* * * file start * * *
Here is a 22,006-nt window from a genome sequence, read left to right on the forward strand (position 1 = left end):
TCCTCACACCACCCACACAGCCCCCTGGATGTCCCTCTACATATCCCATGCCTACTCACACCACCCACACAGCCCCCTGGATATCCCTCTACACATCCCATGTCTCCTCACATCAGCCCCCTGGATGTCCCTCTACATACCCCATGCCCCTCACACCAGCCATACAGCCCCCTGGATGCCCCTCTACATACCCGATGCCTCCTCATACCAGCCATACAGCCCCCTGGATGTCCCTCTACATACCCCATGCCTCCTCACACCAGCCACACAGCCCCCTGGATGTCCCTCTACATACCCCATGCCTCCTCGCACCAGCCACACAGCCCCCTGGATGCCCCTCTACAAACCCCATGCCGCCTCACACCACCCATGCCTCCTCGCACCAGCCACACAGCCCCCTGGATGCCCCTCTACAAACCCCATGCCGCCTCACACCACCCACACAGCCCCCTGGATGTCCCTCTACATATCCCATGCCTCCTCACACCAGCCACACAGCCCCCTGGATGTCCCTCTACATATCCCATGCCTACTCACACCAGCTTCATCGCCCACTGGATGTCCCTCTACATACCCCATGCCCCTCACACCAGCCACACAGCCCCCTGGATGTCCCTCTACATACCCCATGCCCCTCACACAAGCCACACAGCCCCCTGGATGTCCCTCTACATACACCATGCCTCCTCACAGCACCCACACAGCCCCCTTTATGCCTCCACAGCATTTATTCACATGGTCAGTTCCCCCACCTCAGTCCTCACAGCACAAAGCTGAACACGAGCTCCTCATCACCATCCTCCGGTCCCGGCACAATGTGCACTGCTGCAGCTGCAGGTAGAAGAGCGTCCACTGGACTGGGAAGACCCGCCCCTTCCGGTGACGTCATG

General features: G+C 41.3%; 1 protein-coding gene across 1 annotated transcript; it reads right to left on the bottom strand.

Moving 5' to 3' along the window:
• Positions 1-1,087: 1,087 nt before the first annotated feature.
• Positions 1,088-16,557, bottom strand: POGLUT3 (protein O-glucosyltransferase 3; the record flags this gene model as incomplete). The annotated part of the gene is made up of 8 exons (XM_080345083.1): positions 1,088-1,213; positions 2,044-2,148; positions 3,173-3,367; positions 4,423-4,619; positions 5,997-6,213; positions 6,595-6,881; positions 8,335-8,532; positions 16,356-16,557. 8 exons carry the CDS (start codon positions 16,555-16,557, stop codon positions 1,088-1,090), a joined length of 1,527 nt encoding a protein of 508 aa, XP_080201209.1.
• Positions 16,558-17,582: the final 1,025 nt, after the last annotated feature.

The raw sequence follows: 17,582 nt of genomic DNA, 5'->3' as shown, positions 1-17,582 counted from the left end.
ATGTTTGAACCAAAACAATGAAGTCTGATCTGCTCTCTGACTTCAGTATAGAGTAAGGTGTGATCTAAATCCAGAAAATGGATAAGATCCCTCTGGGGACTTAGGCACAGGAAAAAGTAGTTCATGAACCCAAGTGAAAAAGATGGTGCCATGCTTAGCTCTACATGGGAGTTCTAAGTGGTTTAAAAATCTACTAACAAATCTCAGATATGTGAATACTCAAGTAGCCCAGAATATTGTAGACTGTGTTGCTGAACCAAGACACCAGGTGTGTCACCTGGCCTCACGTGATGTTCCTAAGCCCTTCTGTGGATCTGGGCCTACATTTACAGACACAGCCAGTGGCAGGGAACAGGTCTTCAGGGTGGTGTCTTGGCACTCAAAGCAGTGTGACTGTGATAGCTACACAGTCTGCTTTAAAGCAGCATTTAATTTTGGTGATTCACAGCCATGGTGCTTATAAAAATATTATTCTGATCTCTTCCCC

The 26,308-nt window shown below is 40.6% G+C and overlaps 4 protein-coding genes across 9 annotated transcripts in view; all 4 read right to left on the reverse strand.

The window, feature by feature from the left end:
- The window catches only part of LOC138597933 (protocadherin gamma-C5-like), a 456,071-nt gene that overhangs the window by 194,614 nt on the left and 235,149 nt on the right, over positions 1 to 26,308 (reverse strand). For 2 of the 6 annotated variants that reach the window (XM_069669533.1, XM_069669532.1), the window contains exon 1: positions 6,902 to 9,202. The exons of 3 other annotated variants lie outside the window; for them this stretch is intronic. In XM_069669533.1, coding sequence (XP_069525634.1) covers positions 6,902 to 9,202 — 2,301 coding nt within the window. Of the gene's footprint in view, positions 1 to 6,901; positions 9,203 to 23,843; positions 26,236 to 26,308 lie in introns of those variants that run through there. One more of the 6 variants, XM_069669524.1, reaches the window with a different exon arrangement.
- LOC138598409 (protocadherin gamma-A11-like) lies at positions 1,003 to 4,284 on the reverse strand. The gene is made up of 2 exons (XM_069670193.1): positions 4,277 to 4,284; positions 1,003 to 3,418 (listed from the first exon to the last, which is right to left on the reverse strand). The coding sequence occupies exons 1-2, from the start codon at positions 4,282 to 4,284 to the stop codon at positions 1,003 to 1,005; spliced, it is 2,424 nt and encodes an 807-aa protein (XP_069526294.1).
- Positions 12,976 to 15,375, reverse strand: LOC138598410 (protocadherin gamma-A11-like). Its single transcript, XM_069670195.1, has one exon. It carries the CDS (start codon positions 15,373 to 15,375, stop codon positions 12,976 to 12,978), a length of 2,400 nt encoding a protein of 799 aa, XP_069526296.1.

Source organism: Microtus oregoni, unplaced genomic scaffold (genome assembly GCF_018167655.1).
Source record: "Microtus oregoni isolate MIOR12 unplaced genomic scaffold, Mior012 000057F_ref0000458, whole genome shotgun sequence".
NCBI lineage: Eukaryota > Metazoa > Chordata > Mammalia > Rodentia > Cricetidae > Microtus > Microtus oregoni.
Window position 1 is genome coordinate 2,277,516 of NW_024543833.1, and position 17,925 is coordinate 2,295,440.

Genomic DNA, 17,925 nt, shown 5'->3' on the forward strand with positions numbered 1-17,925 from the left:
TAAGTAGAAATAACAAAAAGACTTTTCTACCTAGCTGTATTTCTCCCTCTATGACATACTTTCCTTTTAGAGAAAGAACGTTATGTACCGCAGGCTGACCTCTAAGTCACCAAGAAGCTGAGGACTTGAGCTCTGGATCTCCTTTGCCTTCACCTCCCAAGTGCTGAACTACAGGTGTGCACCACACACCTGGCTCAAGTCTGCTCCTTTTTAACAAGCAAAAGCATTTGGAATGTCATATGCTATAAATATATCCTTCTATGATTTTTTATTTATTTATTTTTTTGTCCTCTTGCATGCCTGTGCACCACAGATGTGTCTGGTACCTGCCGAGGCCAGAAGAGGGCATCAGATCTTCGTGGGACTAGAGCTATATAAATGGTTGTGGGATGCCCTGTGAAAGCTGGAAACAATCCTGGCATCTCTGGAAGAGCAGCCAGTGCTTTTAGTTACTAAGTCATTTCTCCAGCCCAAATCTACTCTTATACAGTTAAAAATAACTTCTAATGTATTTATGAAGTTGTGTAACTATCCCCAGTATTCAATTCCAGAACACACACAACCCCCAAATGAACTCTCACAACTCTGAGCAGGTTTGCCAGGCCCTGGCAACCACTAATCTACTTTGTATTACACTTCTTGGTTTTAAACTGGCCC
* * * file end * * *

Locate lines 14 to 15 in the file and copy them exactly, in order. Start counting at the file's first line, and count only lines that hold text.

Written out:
- Positions 12,976 to 15,375, reverse strand: LOC138598410 (protocadherin gamma-A11-like). Its single transcript, XM_069670195.1, has one exon. It carries the CDS (start codon positions 15,373 to 15,375, stop codon positions 12,976 to 12,978), a length of 2,400 nt encoding a protein of 799 aa, XP_069526296.1.

Source organism: Microtus oregoni, unplaced genomic scaffold (genome assembly GCF_018167655.1).